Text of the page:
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Index anglais des mots et des sujets traités

Article body

adaptation, nos. 1-2, p. 104, nos. 1-2, p. 165

allusions, nos. 1-2, p. 182

Alcina-Caudet, Amparo: Encouraging the Use of E-mail and Mailing Lists Among Translation Students, no. 4, p. 634

Alvstad, Cecilia: Publishing Strategies of Translated Children’s Literature in Argentina. A Combined Approach, nos. 1-2, p. 266

animation, nos. 1-2, p. 222Arab world, nos. 1-2, p. 298

Argentina, nos. 1-2, p. 266

audiovisual translation, nos. 1-2, p. 222

Beckett, Sandra L.: When Modern Little Red Riding Hoods Cross Borders... or Don’t..., nos. 1-2, p. 15

Brazil, nos. 1-2, p. 5

classics, nos. 1-2, p. 115

communication culture, no. 3, p. 361

comparative reading, nos. 1-2, p. 104

computing for translation, no. 4, p. 634

culture-bound elements, nos. 1-2, p. 115

cultural distance, nos. 1-2, p. 182, nos. 1-2, p. 322

cultural marks, nos. 1-2, p. 5, nos. 1-2, p. 182

cultural reference, nos. 1-2, p. 307

Danish, nos. 1-2, p. 82, nos. 1-2, p. 104

descriptive translation studies, nos. 1-2, p. 266

Desmidt, Isabelle: “Jetzt bist du in Deutschland, Däumling.” Nils Holgersson on Foreign Soil – Subject to New Norms, nos. 1-2, p. 165

Dollerup, Cay: Translation for Reading Aloud, nos. 1-2, p. 81

domestication, nos. 1-2, p. 115, nos. 1-2, p. 250

dubbing, nos. 1-2, p. 222

East German Literature, nos. 1-2, p. 241

economic factors, nos. 1-2, p. 241

exonym, nos. 1-2, p. 182

expert reading, nos. 1-2, p. 208

extratextual factors, nos. 1-2, p. 165

fairytales, nos. 1-2, p. 15, nos. 1-2, p. 82, nos. 1-2, p. 142

fantasy, nos. 1-2, p. 285

foreignization, nos. 1-2, p. 115, nos. 1-2, p. 250, nos. 1-2, p. 276

formulation, nos. 1-2, p. 208

German, nos. 1-2, p. 322

Hagfors, Irma: The Translation of Culture-Bound Elements into Finnish in the Post War-Period, nos. 1-2, p. 115

Harry Potter, nos. 1-2, p. 5

history, nos. 1-2, p. 82

iconotext, nos. 1-2, p. 128

identity, nos. 1-2, p. 285

ideology, nos. 1-2, p. 208, nos. 1-2, p. 241, nos. 1-2, p. 285, nos. 1-2, p. 298

illustration, nos. 1-2, p. 128

implied reader, nos. 1-2, p. 197

implied translator, nos. 1-2, p. 197

indexical relationship, nos. 1-2, p. 128

INFOTRAD, no. 4, p. 634

information technology, no. 3, p. 361

Inggs, Judith: From Harry to Garri: Strategies for the Transfer of Culture and Ideology in Russian Translations of Two English Fantasy Stories, nos. 1-2, p. 285

intercultural education, nos. 1-2, p. 276

international borders, nos. 1-2, p. 15

Internet, no. 3, p. 361

invisibility, nos. 1-2, p. 197

Kibbee, Douglas A.: When Children’s Literature Transcends its Genre: Translating Alice in Wonderland, nos. 1-2, p. 307

Lagerlöf, nos. 1-2, p. 165

Lathey, Gillian: Time, Narrative Intimacy and the Child: Implications of the Transition from the Present to the Past Tense in the Translation into English of Children’s Texts, nos. 1-2, p. 233

Lindgren, Astrid, nos. 1-2, p. 104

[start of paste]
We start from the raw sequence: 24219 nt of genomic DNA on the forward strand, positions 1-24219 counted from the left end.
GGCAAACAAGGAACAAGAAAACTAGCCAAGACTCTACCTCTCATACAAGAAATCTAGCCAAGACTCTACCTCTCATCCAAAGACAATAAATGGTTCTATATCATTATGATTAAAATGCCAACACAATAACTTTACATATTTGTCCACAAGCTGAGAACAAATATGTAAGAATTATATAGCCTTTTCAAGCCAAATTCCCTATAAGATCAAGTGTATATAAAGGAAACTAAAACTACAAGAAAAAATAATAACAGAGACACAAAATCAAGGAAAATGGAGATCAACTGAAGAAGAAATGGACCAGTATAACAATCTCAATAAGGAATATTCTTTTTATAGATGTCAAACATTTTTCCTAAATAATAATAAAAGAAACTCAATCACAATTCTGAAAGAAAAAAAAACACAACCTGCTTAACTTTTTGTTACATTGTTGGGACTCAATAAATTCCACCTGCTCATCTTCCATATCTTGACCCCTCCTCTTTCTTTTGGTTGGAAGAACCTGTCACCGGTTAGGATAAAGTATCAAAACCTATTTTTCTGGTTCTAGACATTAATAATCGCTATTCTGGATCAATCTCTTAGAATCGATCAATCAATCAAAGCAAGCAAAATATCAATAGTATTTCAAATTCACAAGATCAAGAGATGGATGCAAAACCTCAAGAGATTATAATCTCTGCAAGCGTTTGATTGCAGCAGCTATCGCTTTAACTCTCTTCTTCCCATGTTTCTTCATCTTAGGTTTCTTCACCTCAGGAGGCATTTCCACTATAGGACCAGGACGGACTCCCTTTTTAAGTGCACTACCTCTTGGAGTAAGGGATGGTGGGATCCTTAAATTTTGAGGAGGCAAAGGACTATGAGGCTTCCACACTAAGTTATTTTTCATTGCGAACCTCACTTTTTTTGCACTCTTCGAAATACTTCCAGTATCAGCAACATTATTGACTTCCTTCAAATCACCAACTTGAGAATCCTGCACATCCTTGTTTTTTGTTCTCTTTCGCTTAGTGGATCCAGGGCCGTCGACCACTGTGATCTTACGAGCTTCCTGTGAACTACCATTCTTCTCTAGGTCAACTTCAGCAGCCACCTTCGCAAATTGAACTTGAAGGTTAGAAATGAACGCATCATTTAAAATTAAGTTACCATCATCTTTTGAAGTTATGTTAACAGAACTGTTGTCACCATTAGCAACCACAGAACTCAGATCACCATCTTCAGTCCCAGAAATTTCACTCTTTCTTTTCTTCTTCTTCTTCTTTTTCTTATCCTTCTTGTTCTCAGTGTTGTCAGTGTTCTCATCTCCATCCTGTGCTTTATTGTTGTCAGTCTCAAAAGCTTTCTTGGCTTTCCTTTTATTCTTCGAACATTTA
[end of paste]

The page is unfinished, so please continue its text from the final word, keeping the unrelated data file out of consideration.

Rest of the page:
literary qualities, nos. 1-2, p. 104

Little Red Riding Hood, nos. 1-2, p. 15

mailing-list, no. 4, p. 634

Mazi-Leskovar, Darja: Domestication and Foreignization in Translating American Prose for Slovenian Children, nos. 1-2, p. 250

Mdallel, Sabeur: Translating Children’s Literature in the Arab World: The State of the Art, nos. 1-2, p. 298

Metcalf, Eva-Maria: Exploring Cultural Difference Through Translating Children’s Literature, nos. 1-2, p. 322

narrative tales, nos. 1-2, p. 104

narratology, nos. 1-2, p. 197

Nord, Christiane: Proper Names in Translations for Children: Alice in Wonderland as a Case in Point, nos. 1-2, p. 182

Oittinen, Riitta: Where the Wild Things Are: Translating Picture Books, nos. 1-2, p. 128O’

Connell, Eithne: What Dubbers of Children’s Television Programmes Can Learn from Translators of Children’s Books?, nos. 1-2, p. 222

O’Sullivan, Emer: Narratology meets Translation Studies, or, The Voice of the Translator in Children’s Literature, nos. 1-2, p. 197

onomastics, nos. 1-2, p. 307

paratext, nos. 1-2, p. 266

Pascua, Isabel: Translation and Intercultural Education, nos. 1-2, p. 276

picturebook, nos. 1-2, p. 132, nos. 1-2, p. 233

proper names, nos. 1-2, p. 183

publishing policy, nos. 1-2, p. 266

Pym, Anthony: Redefining Translation Competence in an Electronic Age. In Defence of a Minimalist Approach, no. 4, p. 481

quality assessment, nos. 1-2, p. 208

reading aloud, nos. 1-2, p. 83

re-creation, nos. 1-2, p. 5

retellings, nos. 1-2, p. 22

Rossi, Paula: Translated and Adapted – The Influence of Time on Translation, nos. 1-2, p. 142

Rowling, J.K., nos. 1-2, p. 5

screen translation, nos. 1-2, p. 223

Sendak, nos. 1-2, p. 128

shared reading, nos. 1-2, p. 233

short story, nos. 1-2, p. 322

Slovenian literature, nos. 1-2, p. 250

socialist regime, nos. 1-2, p. 241

source text, nos. 1-2, p. 142

Steffensen, Anette Øster: Two Versions of the Same Narrative - Astrid Lindgren’s Mio, min Mio in Swedish and Danish, nos. 1-2, p. 104

Stolze, Radegundis: Translating for Children – World View or Pedagogics, nos. 1-2, p. 208

Thomson-Wohlgemuth, Gabriele: Children’s Literature and Translation under the East German Regime, nos. 1-2, p. 241

Topelius, nos. 1-2, p. 142

translation competence, no. 4, p. 481

translation norms, nos. 1-2, p. 115, nos. 1-2, p. 165

translation pedagogy, no. 3, p. 361

translation process, no. 4, p. 481

translation skills, no. 4, p. 481

translation theory, nos. 1-2, p. 307

translation training, no. 4, p. 481, no. 4, p. 634

translational choices, nos. 1-2, p. 142

transliteration, nos. 1-2, p. 182

visibility, nos. 1-2, p. 197

visual literacy, nos. 1-2, p. 139

Williams, Donna A.: Absorbing Technology: Translation Pedagogy and Networked-Communication Culture, no. 3, p. 361

Wyler, Lia: Harry Potter for Children, Teenagers and Adults, nos. 1-2, p. 5